A new research study published in the American Journal of Obstetrics Gynecology finds that women who display symptoms of severe depression may have a lower probability of getting pregnant. The new findings could help doctors determine better fertility treatments based on the health history of women.
In the US alone, there are an estimated 1.5 million women who are unable to get pregnant after a year of trying to conceive, according to the CDC. Infertility in women can be caused by conditions like damage to the fallopian tubes, pelvic infections, scar tissues, ovulation problems and hormonal imbalances. This research study, however, suggests that conditions like depression can also be a significant factor that prevents couples from conceiving successfully.
Depression and Infertility
Around 2,100 women who planned to conceive and were between the ages of 21-45 enrolled in the Pregnancy Study Online, conducted by Boston University Slone Epidemiology Center. Women who qualified for the study were required to have a stable relationship with a male partner and to be planning a pregnancy within 6 months during the 12-month long study. Women were asked to fill out one online survey at the beginning of the study, one survey every two months, and an online diet survey. In the analysis, participants were asked about depression symptoms and antidepressant medication use.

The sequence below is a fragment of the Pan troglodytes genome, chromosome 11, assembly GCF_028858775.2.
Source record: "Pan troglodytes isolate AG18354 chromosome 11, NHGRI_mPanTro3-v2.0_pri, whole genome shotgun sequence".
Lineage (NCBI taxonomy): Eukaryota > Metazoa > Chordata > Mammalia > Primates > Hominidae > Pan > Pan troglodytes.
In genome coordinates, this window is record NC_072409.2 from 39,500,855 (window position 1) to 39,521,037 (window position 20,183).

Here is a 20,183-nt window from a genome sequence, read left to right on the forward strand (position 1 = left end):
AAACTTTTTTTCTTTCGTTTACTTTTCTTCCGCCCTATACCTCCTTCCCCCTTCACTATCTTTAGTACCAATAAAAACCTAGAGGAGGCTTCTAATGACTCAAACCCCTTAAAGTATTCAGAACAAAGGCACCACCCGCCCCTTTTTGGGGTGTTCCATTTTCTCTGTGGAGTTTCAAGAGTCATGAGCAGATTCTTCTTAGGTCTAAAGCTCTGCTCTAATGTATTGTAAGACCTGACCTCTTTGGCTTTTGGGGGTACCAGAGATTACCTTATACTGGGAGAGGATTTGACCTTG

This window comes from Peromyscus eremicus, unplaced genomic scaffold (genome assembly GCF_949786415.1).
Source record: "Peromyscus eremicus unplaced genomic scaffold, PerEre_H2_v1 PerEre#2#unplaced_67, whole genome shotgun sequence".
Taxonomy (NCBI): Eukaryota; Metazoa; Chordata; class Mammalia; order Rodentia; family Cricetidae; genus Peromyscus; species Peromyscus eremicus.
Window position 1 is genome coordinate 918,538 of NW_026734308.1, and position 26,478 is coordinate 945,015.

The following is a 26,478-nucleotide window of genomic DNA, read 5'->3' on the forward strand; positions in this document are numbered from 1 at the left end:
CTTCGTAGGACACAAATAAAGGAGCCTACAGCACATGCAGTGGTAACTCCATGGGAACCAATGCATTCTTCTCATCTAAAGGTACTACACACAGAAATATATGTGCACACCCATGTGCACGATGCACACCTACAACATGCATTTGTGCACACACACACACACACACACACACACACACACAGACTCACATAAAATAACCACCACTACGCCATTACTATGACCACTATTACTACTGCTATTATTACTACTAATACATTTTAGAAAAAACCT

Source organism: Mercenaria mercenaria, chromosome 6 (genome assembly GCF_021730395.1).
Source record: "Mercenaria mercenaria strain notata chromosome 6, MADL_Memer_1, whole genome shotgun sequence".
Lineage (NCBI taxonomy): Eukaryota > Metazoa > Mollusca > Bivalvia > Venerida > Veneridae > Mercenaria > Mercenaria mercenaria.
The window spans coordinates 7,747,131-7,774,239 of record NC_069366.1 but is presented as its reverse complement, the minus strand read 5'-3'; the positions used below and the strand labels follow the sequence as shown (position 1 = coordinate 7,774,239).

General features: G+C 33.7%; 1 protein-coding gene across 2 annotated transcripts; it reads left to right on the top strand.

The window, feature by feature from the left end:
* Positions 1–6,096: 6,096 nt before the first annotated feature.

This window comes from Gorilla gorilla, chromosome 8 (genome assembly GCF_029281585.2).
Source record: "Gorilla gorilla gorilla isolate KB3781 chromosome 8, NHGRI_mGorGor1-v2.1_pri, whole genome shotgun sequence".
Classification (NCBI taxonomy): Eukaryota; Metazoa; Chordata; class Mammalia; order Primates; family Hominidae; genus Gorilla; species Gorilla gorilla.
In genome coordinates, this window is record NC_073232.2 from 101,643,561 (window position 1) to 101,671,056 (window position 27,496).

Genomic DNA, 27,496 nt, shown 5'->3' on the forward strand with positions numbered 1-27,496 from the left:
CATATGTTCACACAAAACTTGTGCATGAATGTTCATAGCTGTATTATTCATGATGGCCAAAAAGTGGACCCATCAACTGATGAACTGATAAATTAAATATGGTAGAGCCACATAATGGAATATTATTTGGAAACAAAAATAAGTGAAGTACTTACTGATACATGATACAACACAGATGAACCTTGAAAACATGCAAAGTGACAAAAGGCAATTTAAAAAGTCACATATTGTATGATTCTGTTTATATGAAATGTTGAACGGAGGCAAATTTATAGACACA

The study revealed that out of the 2,100 women who enrolled, 22% reported symptoms of clinical depression in their medical history. Around 17% of participants reported taking antidepressant in the past, while around 10% were on mood stabilizers during the study.
After compiling the data from the online study, researchers revealed that women who reported severe clinical depression symptoms had a 38% decreased chance of successfully getting pregnant in a given menstrual cycle when compared to those without symptoms. Similar results were exhibited in women who were on psychotropic drugs. Researchers stated that psychotropic drugs did not affect the probability of conception.
While the study does not answer the question of why women with depression symptoms take longer to conceive, the results could help future clinical research determine the effects of depression and infertility, leading to the development of more effective fertility treatments for the 1.5 million women trying to conceive.